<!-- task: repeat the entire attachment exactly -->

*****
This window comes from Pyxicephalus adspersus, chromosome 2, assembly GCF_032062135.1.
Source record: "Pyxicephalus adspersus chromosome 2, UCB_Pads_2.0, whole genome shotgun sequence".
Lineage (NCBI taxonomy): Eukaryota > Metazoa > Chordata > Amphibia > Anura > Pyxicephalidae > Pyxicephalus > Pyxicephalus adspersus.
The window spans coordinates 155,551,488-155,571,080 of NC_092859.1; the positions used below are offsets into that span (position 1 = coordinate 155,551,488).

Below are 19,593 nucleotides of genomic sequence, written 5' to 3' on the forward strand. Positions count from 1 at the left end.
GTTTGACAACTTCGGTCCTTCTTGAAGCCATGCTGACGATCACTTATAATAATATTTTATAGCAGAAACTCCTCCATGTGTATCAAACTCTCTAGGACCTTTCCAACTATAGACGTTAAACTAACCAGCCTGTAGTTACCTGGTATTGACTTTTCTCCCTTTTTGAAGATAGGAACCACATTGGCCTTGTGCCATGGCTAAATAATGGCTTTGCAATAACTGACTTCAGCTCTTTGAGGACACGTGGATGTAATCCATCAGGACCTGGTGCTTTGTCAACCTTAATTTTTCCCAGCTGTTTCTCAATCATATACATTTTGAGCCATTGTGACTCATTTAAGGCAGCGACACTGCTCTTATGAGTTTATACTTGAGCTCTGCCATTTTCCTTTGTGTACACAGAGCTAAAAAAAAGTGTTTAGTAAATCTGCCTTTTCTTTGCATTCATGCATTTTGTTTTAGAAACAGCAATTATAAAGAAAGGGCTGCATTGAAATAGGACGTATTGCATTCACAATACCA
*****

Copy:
This window comes from Pyxicephalus adspersus, chromosome 2, assembly GCF_032062135.1.
Source record: "Pyxicephalus adspersus chromosome 2, UCB_Pads_2.0, whole genome shotgun sequence".
Lineage (NCBI taxonomy): Eukaryota > Metazoa > Chordata > Amphibia > Anura > Pyxicephalidae > Pyxicephalus > Pyxicephalus adspersus.
The window spans coordinates 155,551,488-155,571,080 of NC_092859.1; the positions used below are offsets into that span (position 1 = coordinate 155,551,488).

Below are 19,593 nucleotides of genomic sequence, written 5' to 3' on the forward strand. Positions count from 1 at the left end.
GTTTGACAACTTCGGTCCTTCTTGAAGCCATGCTGACGATCACTTATAATAATATTTTATAGCAGAAACTCCTCCATGTGTATCAAACTCTCTAGGACCTTTCCAACTATAGACGTTAAACTAACCAGCCTGTAGTTACCTGGTATTGACTTTTCTCCCTTTTTGAAGATAGGAACCACATTGGCCTTGTGCCATGGCTAAATAATGGCTTTGCAATAACTGACTTCAGCTCTTTGAGGACACGTGGATGTAATCCATCAGGACCTGGTGCTTTGTCAACCTTAATTTTTCCCAGCTGTTTCTCAATCATATACATTTTGAGCCATTGTGACTCATTTAAGGCAGCGACACTGCTCTTATGAGTTTATACTTGAGCTCTGCCATTTTCCTTTGTGTACACAGAGCTAAAAAAAAGTGTTTAGTAAATCTGCCTTTTCTTTGCATTCATGCATTTTGTTTTAGAAACAGCAATTATAAAGAAAGGGCTGCATTGAAATAGGACGTATTGCATTCACAATACCA